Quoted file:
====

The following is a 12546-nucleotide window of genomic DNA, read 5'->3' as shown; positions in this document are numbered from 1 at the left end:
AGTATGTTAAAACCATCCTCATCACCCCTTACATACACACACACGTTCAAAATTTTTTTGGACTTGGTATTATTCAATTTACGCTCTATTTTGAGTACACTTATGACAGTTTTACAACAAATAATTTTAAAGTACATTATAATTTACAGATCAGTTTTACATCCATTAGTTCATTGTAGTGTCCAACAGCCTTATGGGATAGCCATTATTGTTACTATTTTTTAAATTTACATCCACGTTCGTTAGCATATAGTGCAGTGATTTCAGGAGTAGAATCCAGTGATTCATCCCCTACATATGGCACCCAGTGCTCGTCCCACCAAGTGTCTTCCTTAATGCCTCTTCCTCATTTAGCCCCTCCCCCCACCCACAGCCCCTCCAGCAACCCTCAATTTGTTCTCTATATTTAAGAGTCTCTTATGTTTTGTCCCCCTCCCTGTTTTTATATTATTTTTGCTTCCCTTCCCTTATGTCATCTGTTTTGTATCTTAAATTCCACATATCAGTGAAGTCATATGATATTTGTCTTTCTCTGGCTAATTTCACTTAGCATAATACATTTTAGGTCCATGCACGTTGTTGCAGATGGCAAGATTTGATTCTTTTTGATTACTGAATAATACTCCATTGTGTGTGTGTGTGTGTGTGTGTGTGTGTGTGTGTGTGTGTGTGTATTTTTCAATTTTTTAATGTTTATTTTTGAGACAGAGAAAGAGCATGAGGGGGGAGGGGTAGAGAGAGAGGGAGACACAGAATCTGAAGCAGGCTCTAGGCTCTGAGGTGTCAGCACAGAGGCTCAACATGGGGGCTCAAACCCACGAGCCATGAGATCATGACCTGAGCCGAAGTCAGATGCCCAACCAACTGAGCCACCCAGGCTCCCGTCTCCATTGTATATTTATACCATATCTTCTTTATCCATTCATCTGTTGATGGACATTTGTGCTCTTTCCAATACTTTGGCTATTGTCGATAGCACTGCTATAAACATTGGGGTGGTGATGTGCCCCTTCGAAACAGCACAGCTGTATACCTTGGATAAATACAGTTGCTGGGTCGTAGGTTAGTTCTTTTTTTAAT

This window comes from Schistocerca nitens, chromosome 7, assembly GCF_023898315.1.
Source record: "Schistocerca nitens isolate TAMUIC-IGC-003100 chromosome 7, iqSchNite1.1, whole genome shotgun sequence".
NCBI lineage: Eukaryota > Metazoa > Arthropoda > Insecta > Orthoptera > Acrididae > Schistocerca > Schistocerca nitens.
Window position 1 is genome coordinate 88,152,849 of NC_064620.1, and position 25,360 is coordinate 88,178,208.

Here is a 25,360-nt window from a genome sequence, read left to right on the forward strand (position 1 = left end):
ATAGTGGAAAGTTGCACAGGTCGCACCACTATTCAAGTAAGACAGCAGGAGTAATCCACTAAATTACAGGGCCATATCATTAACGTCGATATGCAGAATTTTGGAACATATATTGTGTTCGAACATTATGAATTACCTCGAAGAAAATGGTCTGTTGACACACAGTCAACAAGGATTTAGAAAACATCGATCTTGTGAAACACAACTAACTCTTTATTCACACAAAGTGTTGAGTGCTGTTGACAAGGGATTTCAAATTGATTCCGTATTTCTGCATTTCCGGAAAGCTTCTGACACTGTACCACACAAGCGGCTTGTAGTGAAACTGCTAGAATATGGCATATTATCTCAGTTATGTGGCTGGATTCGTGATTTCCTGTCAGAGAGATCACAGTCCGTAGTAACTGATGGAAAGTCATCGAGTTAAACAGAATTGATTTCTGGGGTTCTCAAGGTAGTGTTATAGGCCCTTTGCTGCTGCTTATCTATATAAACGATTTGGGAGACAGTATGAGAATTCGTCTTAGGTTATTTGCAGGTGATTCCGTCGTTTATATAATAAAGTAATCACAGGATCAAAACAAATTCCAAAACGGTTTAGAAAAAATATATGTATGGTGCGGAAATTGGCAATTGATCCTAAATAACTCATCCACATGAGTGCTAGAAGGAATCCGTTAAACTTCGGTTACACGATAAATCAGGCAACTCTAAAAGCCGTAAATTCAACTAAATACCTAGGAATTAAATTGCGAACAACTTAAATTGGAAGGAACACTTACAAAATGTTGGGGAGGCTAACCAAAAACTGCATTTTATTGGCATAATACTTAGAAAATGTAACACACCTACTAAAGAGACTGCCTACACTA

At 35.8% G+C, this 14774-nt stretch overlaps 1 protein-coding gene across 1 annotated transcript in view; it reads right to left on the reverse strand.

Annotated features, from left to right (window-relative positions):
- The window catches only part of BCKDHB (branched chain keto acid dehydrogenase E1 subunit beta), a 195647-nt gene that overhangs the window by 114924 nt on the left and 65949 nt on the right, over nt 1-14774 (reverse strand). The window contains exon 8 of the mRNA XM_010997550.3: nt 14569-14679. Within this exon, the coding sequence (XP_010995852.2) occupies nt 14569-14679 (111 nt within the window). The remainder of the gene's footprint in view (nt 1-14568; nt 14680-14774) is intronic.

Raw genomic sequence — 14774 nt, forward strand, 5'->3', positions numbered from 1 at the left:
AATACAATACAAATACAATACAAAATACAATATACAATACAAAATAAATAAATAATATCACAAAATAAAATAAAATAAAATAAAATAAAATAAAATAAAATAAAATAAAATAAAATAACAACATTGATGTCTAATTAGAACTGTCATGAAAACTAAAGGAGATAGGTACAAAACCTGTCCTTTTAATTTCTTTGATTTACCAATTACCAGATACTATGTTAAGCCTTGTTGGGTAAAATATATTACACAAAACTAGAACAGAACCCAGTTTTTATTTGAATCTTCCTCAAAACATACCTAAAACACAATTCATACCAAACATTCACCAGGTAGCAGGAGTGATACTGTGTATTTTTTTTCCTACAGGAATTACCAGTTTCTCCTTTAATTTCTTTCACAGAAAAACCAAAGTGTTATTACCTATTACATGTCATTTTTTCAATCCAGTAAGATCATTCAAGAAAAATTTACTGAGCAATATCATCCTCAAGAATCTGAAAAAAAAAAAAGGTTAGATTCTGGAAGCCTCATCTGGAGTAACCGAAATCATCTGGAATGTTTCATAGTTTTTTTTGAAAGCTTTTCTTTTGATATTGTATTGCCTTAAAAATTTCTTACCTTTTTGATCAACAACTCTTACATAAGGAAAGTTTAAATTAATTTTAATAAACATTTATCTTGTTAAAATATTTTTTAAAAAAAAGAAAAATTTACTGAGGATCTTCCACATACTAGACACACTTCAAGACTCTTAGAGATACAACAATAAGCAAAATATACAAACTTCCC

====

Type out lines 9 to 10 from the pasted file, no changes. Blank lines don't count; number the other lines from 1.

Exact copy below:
At 35.8% G+C, this 14774-nt stretch overlaps 1 protein-coding gene across 1 annotated transcript in view; it reads right to left on the reverse strand.

Annotated features, from left to right (window-relative positions):